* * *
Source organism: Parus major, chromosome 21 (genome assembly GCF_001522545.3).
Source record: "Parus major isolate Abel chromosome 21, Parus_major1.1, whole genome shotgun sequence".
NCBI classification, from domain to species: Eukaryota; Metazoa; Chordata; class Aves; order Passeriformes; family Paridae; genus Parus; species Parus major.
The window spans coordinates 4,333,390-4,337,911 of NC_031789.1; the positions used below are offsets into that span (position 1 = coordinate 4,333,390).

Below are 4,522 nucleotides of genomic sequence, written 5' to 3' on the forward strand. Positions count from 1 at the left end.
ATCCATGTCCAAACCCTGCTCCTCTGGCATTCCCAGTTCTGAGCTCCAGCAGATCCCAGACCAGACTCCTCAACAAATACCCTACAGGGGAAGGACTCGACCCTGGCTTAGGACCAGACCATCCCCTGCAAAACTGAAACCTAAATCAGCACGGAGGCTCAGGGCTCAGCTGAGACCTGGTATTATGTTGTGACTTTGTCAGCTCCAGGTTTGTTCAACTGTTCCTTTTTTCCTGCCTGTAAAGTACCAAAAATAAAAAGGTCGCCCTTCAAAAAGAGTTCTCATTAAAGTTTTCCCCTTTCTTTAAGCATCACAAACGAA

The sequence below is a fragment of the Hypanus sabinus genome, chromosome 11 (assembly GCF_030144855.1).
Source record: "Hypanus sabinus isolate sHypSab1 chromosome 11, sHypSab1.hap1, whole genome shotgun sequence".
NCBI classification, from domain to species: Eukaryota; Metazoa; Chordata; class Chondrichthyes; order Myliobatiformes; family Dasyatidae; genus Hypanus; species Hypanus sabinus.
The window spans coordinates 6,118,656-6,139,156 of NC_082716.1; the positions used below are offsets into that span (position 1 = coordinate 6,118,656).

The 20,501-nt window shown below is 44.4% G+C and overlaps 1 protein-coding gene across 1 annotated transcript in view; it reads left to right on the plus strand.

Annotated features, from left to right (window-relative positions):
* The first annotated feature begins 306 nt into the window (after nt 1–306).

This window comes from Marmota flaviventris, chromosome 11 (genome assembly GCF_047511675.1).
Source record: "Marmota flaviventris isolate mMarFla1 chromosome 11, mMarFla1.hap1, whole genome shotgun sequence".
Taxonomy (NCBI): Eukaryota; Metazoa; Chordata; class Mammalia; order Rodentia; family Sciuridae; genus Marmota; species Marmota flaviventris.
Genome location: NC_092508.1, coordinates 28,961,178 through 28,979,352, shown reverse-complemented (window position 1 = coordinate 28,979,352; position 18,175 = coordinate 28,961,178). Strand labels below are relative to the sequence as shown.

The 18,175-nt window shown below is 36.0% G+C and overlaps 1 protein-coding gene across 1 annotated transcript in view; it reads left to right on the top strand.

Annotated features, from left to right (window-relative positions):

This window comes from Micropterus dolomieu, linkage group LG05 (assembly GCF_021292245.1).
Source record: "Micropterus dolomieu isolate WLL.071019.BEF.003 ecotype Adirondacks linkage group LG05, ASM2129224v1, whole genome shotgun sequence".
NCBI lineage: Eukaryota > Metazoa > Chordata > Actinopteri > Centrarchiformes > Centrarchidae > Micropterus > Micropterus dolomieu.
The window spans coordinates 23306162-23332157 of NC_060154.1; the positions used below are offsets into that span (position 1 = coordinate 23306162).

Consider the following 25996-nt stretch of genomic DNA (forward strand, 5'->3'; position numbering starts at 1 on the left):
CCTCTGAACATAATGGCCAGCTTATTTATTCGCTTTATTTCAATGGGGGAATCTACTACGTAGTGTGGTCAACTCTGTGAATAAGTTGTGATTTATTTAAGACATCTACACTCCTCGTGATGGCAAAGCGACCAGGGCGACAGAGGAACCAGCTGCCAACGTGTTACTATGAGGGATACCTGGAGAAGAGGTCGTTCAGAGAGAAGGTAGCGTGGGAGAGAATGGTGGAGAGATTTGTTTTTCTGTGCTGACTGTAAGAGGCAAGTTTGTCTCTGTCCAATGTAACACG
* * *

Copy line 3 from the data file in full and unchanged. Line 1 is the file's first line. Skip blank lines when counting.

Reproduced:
NCBI classification, from domain to species: Eukaryota; Metazoa; Chordata; class Aves; order Passeriformes; family Paridae; genus Parus; species Parus major.